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To some Democrats in Congress, Obama is a new man

U.S. President Barack Obama gestures during remarks at the House Democratic Issues Conference in Lansdowne, Virginia, February 7, 2013. REUT
U.S. President Barack Obama gestures during remarks at the House Democratic Issues Conference in Lansdowne, Virginia, February 7, 2013. REUT

By Thomas Ferraro

LEESBURG, Virginia (Reuters) - Democrats in Congress have always had some gripes with their president, Barack Obama. He doesn't call. He doesn't schmooze. He's not tough enough with Republicans.

But this year, the complaints, as well as the complainers, are fewer than ever, with some of his old critics confessing that they're starting to come around.

That's the message from the annual retreat in suburban Virginia of Democratic members of the House of Representatives.

"I really like this new man," said Democratic Representative Louise Slaughter of New York, one of those who during Obama's first term thought he was too compromising.

"I've been a little hard on him, but he finally understands that Republicans really don't like him and tried to destroy him," Slaughter said. "He wants to get things done. So do I."

Slaughter was referring to the aggressive agenda Obama has pursued since winning re-election in November, with immigration reform and gun violence, longtime favorites of the progressive base of the Democratic Party, at the top of the list.

Liberals were critical of Obama during his first term for lack of action on both these issues as well as on climate change. Fiscally conservative Democrats criticized his nearly $800 billion economic stimulus plan in 2009.

Moderates in the Senate - such as then Senators Evan Bayh of Indiana and Ben Nelson of Nebraska - thought him insufficiently attentive to the economy.

He faced the broadest barrage from his own party in December 2010, when he compromised with Republicans by agreeing to extend the so-called Bush tax cuts, instead of letting them expire.

That was the darkest moment for House Democrats, who had lost control of their majority in the mid-term election the month before, in part because of Obama's handling of the economy.

Fresh from what Democrats see as an Obama triumph in this January's "fiscal cliff" showdown with Republicans, members gave the president a sustained ovation here on Thursday.

A reflective Obama said: "The fascinating thing about this job is that the longer you are in it, the more humble you get and the more you recognize your own imperfections."

Noting there's more work ahead, Obama added, "What we've learned over the last four years - at least what I have learned - is that it won't be smooth, it won't simple, there will be frustrations, there will be times where you guys are mad at me."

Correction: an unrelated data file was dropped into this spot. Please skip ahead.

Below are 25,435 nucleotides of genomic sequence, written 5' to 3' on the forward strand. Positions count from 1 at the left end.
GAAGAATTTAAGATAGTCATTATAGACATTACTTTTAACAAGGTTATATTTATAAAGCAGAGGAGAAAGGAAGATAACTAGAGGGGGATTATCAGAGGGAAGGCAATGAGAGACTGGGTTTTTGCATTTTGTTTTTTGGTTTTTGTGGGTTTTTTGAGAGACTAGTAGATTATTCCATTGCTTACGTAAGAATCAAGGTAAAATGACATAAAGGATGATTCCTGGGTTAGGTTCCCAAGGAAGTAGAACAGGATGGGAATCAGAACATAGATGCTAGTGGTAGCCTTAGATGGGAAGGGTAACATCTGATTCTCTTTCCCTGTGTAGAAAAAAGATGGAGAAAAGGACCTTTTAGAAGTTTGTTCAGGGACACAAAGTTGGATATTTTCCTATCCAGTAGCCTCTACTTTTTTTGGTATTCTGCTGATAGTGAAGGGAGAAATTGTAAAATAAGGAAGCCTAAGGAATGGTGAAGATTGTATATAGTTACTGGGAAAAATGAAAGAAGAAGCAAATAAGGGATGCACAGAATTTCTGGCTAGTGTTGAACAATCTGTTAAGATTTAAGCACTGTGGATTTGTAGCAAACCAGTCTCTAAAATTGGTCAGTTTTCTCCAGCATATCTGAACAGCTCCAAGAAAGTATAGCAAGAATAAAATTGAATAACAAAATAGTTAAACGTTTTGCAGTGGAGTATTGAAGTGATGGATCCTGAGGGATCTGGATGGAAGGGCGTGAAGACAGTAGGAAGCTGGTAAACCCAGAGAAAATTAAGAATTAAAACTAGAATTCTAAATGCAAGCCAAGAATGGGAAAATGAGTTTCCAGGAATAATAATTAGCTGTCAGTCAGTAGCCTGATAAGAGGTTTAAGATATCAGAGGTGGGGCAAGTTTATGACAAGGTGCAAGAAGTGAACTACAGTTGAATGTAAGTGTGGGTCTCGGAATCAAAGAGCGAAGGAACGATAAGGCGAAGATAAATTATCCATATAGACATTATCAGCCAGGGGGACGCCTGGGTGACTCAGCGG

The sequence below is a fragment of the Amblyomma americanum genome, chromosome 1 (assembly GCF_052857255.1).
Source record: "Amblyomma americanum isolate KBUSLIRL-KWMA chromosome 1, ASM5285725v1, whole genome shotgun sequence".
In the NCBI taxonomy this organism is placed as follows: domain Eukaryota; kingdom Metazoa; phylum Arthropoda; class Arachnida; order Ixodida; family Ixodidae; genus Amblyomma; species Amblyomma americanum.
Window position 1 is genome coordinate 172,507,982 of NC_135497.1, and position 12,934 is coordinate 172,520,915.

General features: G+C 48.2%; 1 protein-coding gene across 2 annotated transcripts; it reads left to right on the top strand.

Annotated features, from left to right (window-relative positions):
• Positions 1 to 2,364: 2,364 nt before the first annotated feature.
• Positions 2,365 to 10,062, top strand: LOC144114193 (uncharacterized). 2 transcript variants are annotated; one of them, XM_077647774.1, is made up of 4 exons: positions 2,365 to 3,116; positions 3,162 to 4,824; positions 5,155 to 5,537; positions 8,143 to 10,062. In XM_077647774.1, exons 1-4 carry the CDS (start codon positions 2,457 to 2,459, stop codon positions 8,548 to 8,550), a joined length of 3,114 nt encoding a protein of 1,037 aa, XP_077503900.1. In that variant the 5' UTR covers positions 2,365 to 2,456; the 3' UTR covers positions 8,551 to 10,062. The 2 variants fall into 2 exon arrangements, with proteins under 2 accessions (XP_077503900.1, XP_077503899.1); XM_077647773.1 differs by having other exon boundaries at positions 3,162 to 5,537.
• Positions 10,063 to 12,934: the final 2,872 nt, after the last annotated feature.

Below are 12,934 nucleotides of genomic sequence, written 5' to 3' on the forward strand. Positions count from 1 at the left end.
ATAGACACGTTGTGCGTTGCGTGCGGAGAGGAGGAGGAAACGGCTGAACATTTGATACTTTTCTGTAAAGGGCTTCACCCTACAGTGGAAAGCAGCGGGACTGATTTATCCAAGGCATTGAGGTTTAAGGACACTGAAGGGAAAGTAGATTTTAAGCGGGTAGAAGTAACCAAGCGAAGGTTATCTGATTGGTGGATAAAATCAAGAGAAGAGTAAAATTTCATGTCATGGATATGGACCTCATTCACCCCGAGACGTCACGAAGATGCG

Democratic Representative Chris Van Hollen of Maryland said that he sees a "reinvigorated" Obama in the wake of winning a second term.

"This is not as a result of some personality change," Van Hollen said. "It is a result of the fact that he has the public wind behind him coming out of the election."

When his approval rating was below 50 percent in Gallup's tracking polls through much of 2010 and 2011, some Democrats campaigning for re-election to Congress didn't even want to be seen with him.

Now that he's at 53 percent - as of February 3 - he's a man in demand.

Some Democrats even complain that they don't see him or hear from him enough, particularly as he seeks to transform his agenda into law.

"In terms of getting legislation through, I think he's going to have to do a little more schmoozing," said Democratic Representative Jim Moran of Virginia.

"It is not enough to just work with leadership," Moran said. "He's going to have to continue to work on relationships. Politics is personal."

Recalling a phone call he got at home from then-President Bill Clinton to side with him in support of a major trade treaty, Moran added: "I admire the president for trying to be above the fray, but we've never had major legislation passed without the president getting into the fray."

Others, like Democratic Representative Bobby Scott of Virginia, say they don't expect to see the president much, and are more than happy to work with Obama's aides.

"I know he's busy. That's fine," said Scott, who was among a dozen House Democrats who met with Vice President Joe Biden last month in the crafting of recommendations to combat gun violence.

Democrats are pleased that Obama refused to negotiate with Republicans last month about raising the debt limit, which led to a Republican retreat on the issue and legislation to let the government continue borrowing at least until May 19.

Above all, liberals are happy to see their issues elevated on the president's agenda.

In the first term, Democratic Representative Luis Gutierrez of Illinois said, the White House was consumed with counting votes and Obama didn't move on issues such as immigration because he figured he would lose.

"He now understands that for there to be a vote count that wins, you have to start the fight," Gutierrez said. "I see a president in his second term doing exactly the kind of things that we have encouraged him to do."

(Reporting by Thomas Ferraro; Editing by Fred Barbash, Claudia Parsons and Lisa Shumaker)

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